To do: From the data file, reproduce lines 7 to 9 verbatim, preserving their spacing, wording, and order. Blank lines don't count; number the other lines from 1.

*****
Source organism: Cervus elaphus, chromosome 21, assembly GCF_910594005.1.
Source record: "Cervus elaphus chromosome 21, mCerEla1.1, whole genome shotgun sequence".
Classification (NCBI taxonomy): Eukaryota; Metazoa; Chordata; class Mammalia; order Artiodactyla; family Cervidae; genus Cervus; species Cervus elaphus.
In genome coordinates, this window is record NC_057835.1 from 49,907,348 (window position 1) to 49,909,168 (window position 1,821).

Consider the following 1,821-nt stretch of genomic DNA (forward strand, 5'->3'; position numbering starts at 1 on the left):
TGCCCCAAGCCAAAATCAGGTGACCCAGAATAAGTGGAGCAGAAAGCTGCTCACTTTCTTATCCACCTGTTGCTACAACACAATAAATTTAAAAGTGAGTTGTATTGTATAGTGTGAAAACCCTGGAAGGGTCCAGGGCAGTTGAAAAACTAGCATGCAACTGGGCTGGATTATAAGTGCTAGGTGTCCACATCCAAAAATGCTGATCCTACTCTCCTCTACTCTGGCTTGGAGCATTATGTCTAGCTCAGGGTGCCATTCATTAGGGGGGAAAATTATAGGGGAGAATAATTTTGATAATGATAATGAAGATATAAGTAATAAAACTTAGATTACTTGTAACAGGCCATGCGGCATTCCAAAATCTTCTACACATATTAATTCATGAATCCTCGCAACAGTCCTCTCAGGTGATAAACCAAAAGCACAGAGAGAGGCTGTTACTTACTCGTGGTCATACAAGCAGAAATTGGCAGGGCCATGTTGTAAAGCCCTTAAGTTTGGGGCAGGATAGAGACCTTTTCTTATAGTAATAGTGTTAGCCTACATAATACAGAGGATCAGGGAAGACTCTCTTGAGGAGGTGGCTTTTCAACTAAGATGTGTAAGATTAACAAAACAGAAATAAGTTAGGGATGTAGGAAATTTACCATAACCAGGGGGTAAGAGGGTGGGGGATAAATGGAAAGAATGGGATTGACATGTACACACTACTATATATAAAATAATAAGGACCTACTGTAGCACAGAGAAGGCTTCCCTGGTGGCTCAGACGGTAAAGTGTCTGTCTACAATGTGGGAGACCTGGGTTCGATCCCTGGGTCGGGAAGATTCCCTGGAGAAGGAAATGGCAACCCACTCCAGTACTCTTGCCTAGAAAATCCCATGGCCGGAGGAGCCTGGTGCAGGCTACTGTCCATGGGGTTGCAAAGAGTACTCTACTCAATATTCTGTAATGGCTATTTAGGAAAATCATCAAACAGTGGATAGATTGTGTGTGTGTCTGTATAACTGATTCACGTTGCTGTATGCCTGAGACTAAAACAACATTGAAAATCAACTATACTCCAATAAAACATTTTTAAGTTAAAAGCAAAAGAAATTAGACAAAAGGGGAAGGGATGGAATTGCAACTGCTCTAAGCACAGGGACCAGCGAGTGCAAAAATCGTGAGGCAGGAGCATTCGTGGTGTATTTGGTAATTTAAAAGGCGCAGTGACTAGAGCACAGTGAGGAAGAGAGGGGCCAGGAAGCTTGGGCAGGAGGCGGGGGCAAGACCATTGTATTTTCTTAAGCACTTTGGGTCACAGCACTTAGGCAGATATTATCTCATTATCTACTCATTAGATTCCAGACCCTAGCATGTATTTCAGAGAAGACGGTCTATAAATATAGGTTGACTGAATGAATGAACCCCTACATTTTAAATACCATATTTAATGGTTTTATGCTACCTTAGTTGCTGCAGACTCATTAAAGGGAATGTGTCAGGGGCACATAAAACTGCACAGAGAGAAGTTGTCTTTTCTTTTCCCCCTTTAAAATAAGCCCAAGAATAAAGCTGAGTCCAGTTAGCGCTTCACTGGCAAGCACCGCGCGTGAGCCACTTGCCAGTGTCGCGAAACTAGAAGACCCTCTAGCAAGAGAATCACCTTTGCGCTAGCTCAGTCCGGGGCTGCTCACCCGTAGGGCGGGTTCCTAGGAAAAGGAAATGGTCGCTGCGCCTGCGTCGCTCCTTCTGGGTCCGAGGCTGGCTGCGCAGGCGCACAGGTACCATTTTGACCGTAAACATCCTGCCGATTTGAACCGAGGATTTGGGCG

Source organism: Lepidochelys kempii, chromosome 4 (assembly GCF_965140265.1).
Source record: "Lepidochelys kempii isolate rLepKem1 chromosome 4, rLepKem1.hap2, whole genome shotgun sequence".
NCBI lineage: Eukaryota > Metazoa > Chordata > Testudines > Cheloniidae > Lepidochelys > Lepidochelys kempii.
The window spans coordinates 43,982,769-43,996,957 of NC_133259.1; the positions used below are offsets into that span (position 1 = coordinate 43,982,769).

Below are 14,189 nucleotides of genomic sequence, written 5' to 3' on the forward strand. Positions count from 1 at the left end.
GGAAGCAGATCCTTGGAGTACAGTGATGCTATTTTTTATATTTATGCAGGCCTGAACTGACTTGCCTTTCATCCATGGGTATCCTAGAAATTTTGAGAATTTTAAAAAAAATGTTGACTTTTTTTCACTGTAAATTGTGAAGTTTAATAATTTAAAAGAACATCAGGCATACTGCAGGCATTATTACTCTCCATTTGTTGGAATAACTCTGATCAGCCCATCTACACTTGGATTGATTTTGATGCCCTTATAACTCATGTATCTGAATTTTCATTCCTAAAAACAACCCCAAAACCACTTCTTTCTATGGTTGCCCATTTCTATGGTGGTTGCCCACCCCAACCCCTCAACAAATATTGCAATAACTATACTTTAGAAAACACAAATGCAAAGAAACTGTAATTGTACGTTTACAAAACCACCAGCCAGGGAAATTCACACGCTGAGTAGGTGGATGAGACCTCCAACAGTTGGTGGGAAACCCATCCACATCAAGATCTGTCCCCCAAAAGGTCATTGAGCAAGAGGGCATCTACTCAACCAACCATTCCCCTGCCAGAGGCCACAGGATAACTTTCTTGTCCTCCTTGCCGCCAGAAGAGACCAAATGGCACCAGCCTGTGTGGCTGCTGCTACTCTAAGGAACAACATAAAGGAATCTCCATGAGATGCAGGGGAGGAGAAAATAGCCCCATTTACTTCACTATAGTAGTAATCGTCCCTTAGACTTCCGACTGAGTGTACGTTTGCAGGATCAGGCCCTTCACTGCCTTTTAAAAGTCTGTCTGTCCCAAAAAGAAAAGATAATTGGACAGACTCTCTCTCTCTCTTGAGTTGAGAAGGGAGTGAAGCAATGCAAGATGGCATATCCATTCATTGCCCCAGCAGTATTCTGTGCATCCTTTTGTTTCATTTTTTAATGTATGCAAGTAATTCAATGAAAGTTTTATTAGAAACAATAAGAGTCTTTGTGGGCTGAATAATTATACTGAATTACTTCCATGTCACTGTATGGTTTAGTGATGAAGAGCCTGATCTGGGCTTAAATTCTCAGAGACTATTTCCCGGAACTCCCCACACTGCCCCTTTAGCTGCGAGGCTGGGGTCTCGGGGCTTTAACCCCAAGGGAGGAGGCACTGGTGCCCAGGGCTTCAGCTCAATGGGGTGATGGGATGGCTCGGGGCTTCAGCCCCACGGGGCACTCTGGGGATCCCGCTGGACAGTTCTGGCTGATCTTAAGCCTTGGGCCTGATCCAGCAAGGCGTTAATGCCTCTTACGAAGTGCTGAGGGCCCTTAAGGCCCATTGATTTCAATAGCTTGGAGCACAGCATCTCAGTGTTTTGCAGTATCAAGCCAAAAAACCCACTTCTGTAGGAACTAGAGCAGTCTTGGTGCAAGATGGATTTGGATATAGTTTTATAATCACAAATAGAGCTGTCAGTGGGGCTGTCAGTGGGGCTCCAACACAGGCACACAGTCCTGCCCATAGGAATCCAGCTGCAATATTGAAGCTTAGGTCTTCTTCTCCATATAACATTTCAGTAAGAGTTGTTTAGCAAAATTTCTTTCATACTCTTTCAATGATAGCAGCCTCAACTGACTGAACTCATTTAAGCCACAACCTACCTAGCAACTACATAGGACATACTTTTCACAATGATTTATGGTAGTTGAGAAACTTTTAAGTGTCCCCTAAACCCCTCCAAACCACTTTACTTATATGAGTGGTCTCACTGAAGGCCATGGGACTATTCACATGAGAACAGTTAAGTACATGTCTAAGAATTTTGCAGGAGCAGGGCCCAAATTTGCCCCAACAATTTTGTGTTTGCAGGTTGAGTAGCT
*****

Source organism: Lepidochelys kempii, chromosome 4 (assembly GCF_965140265.1).
Source record: "Lepidochelys kempii isolate rLepKem1 chromosome 4, rLepKem1.hap2, whole genome shotgun sequence".
NCBI lineage: Eukaryota > Metazoa > Chordata > Testudines > Cheloniidae > Lepidochelys > Lepidochelys kempii.